Frozen shoulder, known medically as adhesive capsulitis, is a common and often painful condition causing stiffness and restricted mobility in the shoulder joint. Understanding the symptoms, causes, and anatomy of frozen shoulder assists in determining optimal physiotherapy exercises and treatment approaches.
Frozen Shoulder Symptoms
The hallmark symptom of a frozen shoulder is progressively worsening shoulder pain and stiffness that limits the range of motion. Key signs and symptoms include:
- Gradual onset of shoulder pain, typically focused more in the upper arm
- Severely restricted active and passive shoulder movement in all directions
- Difficulty performing daily activities like brushing your hair or reaching behind the back
- Pain that is worse at night, disrupting sleep
- Eventual plateauing of symptoms over 6-24 months
Pain onset is usually gradual over weeks to months as inflammation builds. Diagnosis involves confirming a limited range of motion in all directions.
Anatomy of a Frozen Shoulder
To understand a frozen shoulder, it helps to first review the anatomy of the shoulder joint and associated structures. The shoulder joint capsule is a flexible sleeve of connective tissue enclosing the joint space between the upper arm bone (humerus) and the shoulder blade (scapula). This capsule allows extensive mobility.
In a frozen shoulder, inflammation causes the capsule to thicken and tighten. Scar tissue also builds up resulting in painful adhesions and constriction that limits shoulder movement. Muscles, ligaments, and the rotator cuff surrounding the joint capsule also become tighter as immobility sets in, resulting in more pain and stiffness.
Frozen Shoulder Causes
While the cause is not fully understood, factors believed to contribute to the frozen shoulder include:
- Injury or trauma such as a fracture or tendon tears
- Diabetes is correlated with increased incidence
- Hyperthyroidism has also been associated
- Prolonged immobilization of the shoulder joint
- Autoimmune conditions like rheumatoid arthritis
- Genetics may play a role for some individuals
There are also higher rates of adhesive capsulitis in people over the age of 40 and in women. The specific inflammatory triggers remain unclear.
Exercises for Frozen Shoulder
Pendulum swings involve gently swinging your affected arm back and forth and in small circles to encourage mobility. This passive exercise uses gravity to provide momentum without active muscle exertion, making it a safe way to get the shoulder joint moving with minimal pain. Perform sets of about 10-15 swings or circles in each direction.
Shrugging the shoulders gently up and down along with shoulder rolls mobilizes the upper back and shoulder muscles. Make sure to keep movements small and within a pain-free range of motion. This can help restore muscle coordination and strength around the shoulder as stiffness decreases.
Assisted Arm Raises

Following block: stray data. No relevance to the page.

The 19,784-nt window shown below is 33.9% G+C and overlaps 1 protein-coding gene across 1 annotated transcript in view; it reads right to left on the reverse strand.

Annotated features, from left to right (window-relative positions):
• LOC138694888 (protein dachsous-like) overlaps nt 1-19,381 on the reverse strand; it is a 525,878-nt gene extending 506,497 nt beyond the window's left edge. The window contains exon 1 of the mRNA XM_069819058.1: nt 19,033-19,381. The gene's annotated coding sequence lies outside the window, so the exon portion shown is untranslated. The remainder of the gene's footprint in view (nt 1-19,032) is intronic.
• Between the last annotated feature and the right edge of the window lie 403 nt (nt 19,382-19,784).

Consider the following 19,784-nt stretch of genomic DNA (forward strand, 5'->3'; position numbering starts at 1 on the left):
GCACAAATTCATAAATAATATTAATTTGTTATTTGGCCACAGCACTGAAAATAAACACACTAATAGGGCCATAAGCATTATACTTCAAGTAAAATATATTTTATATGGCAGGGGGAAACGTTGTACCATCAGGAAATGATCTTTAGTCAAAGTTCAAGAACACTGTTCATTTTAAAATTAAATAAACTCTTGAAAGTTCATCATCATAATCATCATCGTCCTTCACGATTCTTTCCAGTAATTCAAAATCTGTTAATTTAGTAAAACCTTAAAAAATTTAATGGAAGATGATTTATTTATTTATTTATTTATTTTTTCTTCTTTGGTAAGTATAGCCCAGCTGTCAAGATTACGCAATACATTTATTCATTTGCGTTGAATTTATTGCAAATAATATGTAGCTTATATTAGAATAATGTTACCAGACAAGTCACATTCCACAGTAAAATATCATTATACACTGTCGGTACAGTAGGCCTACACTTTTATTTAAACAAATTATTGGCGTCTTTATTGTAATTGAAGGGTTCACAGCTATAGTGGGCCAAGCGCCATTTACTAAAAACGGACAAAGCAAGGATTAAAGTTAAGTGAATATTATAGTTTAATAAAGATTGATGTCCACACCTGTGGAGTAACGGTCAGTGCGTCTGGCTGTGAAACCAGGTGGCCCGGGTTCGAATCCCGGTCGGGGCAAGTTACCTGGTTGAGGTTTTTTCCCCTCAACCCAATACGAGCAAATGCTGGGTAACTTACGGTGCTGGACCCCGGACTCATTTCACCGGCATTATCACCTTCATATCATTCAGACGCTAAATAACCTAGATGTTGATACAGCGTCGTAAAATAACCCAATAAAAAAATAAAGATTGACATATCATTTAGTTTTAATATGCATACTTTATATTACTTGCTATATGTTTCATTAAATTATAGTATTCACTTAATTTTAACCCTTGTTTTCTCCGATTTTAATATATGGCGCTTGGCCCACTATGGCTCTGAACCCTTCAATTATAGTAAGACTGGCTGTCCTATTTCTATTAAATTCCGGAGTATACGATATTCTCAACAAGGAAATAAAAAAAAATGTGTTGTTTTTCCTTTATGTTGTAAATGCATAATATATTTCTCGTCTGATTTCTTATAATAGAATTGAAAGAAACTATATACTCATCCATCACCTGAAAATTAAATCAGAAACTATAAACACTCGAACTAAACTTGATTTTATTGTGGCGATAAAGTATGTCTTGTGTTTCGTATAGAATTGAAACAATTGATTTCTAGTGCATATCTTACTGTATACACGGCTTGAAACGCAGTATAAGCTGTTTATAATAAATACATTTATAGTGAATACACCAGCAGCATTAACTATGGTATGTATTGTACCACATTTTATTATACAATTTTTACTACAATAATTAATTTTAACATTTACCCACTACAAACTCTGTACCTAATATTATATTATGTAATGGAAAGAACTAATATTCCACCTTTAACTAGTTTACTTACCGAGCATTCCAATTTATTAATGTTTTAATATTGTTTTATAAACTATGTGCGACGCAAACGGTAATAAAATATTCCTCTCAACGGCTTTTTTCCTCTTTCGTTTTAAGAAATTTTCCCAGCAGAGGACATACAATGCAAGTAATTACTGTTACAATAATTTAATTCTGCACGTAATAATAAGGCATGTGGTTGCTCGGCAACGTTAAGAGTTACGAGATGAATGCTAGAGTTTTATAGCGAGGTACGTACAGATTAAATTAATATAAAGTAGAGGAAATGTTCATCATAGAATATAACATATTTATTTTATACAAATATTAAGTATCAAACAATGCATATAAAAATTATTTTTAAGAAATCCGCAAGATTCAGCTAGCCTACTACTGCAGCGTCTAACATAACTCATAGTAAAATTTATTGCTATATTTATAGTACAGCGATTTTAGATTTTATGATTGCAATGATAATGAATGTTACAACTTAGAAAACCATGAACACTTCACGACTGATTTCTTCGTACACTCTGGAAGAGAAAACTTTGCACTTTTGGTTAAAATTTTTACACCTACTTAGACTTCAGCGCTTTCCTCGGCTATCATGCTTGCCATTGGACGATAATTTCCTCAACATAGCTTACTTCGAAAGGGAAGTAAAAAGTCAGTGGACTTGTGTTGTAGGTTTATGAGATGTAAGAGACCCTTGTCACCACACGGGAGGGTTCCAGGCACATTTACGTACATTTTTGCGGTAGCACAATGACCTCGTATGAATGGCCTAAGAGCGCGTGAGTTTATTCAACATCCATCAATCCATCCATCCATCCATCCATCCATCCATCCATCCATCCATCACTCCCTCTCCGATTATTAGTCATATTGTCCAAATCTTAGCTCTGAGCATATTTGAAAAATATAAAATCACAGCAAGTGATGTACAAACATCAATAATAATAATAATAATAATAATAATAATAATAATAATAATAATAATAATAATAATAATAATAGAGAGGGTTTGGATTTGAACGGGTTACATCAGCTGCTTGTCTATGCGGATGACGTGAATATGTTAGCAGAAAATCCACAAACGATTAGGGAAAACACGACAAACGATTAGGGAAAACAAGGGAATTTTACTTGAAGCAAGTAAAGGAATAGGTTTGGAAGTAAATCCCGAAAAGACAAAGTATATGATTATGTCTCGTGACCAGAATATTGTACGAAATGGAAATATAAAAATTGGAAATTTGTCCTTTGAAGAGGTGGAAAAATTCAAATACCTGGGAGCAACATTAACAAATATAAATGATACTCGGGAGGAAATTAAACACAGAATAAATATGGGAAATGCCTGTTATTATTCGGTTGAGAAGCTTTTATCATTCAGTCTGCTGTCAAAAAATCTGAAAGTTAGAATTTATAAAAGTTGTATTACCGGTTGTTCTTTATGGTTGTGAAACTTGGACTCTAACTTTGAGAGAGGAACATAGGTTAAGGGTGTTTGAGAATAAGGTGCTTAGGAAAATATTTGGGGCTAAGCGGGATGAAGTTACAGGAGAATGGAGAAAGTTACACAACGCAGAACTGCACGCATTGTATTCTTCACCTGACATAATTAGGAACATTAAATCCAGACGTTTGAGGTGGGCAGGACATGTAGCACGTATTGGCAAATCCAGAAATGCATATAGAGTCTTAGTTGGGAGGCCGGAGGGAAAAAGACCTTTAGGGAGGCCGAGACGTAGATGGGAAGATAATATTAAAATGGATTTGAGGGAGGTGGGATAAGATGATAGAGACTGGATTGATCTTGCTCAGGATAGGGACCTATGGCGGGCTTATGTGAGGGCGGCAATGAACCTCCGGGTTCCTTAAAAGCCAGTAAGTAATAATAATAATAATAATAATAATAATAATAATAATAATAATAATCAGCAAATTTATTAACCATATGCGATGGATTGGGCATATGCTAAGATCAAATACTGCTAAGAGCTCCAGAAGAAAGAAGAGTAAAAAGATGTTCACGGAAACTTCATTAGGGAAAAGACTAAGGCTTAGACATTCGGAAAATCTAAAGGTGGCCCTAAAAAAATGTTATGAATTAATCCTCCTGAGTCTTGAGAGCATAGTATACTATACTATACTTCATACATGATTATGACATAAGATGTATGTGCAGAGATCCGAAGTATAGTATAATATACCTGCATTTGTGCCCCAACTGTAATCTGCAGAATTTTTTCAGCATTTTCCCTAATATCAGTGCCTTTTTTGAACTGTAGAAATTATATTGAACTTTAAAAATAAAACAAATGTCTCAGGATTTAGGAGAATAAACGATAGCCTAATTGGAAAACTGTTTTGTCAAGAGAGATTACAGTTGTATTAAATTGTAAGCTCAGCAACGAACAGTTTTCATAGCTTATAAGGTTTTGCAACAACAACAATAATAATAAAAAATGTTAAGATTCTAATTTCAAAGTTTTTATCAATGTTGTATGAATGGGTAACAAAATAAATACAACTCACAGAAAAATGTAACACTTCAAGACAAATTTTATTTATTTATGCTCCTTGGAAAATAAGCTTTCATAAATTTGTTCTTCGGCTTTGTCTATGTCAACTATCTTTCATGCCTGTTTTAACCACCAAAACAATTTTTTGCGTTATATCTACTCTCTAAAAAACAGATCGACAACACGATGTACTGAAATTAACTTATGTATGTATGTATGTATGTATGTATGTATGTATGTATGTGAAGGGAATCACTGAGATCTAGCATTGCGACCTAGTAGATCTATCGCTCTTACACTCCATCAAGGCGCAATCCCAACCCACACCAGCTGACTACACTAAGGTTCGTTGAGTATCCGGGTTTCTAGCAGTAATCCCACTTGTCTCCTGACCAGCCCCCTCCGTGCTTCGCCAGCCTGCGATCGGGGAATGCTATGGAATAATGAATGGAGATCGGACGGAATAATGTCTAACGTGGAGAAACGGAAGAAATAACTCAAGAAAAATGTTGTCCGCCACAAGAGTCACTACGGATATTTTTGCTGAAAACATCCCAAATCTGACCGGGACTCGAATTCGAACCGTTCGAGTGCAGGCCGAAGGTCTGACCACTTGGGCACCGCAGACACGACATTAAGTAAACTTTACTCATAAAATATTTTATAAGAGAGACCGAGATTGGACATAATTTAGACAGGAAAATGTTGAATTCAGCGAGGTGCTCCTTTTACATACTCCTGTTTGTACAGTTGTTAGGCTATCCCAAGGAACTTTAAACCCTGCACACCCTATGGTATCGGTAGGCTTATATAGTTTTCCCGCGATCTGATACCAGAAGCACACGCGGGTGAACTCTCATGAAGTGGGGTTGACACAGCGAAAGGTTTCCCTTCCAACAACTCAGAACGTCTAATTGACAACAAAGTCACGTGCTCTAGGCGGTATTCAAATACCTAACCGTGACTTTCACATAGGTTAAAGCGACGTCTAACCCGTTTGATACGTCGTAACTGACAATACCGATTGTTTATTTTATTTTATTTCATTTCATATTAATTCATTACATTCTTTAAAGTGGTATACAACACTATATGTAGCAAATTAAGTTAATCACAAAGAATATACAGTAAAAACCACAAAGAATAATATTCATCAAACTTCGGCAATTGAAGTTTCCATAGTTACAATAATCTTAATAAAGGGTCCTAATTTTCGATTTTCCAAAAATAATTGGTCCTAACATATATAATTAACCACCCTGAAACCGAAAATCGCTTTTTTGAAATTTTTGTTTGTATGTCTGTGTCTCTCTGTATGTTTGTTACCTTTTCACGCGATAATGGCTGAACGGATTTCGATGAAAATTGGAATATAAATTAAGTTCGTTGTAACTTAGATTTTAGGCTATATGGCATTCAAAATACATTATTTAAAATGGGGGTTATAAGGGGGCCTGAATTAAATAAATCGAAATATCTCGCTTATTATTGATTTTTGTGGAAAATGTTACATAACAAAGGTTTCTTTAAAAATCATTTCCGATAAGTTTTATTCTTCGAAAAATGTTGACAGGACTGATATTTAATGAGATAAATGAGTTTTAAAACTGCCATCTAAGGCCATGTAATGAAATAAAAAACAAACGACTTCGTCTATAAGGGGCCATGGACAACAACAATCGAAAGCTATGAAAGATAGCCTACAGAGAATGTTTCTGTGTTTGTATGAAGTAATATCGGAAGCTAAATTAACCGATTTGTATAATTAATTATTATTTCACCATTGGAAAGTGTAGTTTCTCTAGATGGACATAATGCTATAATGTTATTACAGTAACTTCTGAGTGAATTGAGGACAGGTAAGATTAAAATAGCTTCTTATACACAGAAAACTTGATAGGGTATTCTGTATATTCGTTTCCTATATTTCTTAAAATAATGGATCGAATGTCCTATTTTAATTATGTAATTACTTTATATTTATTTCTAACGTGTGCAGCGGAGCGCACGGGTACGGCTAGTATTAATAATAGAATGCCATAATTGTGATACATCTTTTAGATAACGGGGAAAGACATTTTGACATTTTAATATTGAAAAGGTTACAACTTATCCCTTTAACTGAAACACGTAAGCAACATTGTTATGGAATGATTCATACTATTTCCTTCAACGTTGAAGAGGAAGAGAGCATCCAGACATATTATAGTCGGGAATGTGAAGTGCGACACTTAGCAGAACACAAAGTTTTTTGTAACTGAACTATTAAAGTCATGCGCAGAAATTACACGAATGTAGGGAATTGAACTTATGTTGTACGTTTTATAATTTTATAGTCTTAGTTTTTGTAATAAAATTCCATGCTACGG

Using a stick, rope, or your unaffected arm, gently assist the affected arm through a partial range of motion raises to the front and side. Move just until a stretch is felt but not sharp joint pain. This improves elevation and abduction range of motion passively when active lifting remains difficult.
Isometric Wall Push
Stand facing a wall with the affected arm bent at the elbow. Push gently onto the wall without letting your arm bend further. Hold for 5-10 seconds, then relax. This strengthens the shoulder muscles in a safe, low-range manner avoiding joint impingement.
Stand in a doorway and grip the frame with your affected arm. Gently rotate your body away, stretching the shoulder lightly across the chest until tension is felt. Hold for 15-30 seconds. This mobilizes the shoulder capsule and chest muscles safely when active stretches are challenging.
What Exercises Should I Avoid with a Frozen Shoulder?
When exercising a frozen shoulder, certain activities should be avoided:
- Exercises causing sharp joint pain or impingement
- Heavy lifting which can worsen the injury
- Aggressive overhead reaching and raising the arm too far
- Sudden movements or “pushing through” intense pain
- Any unsupervised exercise causing pain lasting over 20 minutes after stopping
Work within tolerable pain levels and focus on limited-range motions. Attempting too much too soon risks additional damage.
Is it Better to Rest or Exercise a Frozen Shoulder?
Finding the right balance is key. While complete rest halts mobility, light activity encourages blood flow and the range of motion needed to recover. Follow your therapist’s guidance:
- Take frequent breaks between exercise sessions to allow tissue recovery
- Apply heat before activity and ice after to manage inflammation
- Let pain levels and range gains guide the safe advancement of reps and resistance
- Perform prescribed at-home exercises consistently for incremental gains
Doing all the above with professional support, disciplined mobility sessions combined with sufficient rest aid recovery, and your therapists’ guidance.
Frozen shoulder is a complex condition requiring personalized clinical care. Skilled physiotherapists create tailored treatment regimens that gradually restore function. With patience and commitment to consistent rehab, full shoulder mobility typically returns within 1-3 years.